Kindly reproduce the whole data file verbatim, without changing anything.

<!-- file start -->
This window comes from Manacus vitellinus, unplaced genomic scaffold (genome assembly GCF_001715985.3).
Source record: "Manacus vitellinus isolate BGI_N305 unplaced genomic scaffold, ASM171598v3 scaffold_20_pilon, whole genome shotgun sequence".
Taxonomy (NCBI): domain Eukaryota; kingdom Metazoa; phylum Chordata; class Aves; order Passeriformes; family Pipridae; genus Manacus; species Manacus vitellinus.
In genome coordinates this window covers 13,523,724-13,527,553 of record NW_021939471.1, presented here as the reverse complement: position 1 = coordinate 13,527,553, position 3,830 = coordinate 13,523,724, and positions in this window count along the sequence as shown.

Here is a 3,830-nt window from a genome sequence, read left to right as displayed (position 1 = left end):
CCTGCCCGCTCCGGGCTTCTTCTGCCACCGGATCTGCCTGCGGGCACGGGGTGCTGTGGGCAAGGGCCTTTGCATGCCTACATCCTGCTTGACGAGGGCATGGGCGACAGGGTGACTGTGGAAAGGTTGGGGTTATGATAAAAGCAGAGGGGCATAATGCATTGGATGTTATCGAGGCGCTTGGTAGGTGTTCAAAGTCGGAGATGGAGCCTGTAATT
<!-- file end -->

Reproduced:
This window comes from Manacus vitellinus, unplaced genomic scaffold (genome assembly GCF_001715985.3).
Source record: "Manacus vitellinus isolate BGI_N305 unplaced genomic scaffold, ASM171598v3 scaffold_20_pilon, whole genome shotgun sequence".
Taxonomy (NCBI): domain Eukaryota; kingdom Metazoa; phylum Chordata; class Aves; order Passeriformes; family Pipridae; genus Manacus; species Manacus vitellinus.
In genome coordinates this window covers 13,523,724-13,527,553 of record NW_021939471.1, presented here as the reverse complement: position 1 = coordinate 13,527,553, position 3,830 = coordinate 13,523,724, and positions in this window count along the sequence as shown.

Here is a 3,830-nt window from a genome sequence, read left to right as displayed (position 1 = left end):
CCTGCCCGCTCCGGGCTTCTTCTGCCACCGGATCTGCCTGCGGGCACGGGGTGCTGTGGGCAAGGGCCTTTGCATGCCTACATCCTGCTTGACGAGGGCATGGGCGACAGGGTGACTGTGGAAAGGTTGGGGTTATGATAAAAGCAGAGGGGCATAATGCATTGGATGTTATCGAGGCGCTTGGTAGGTGTTCAAAGTCGGAGATGGAGCCTGTAATT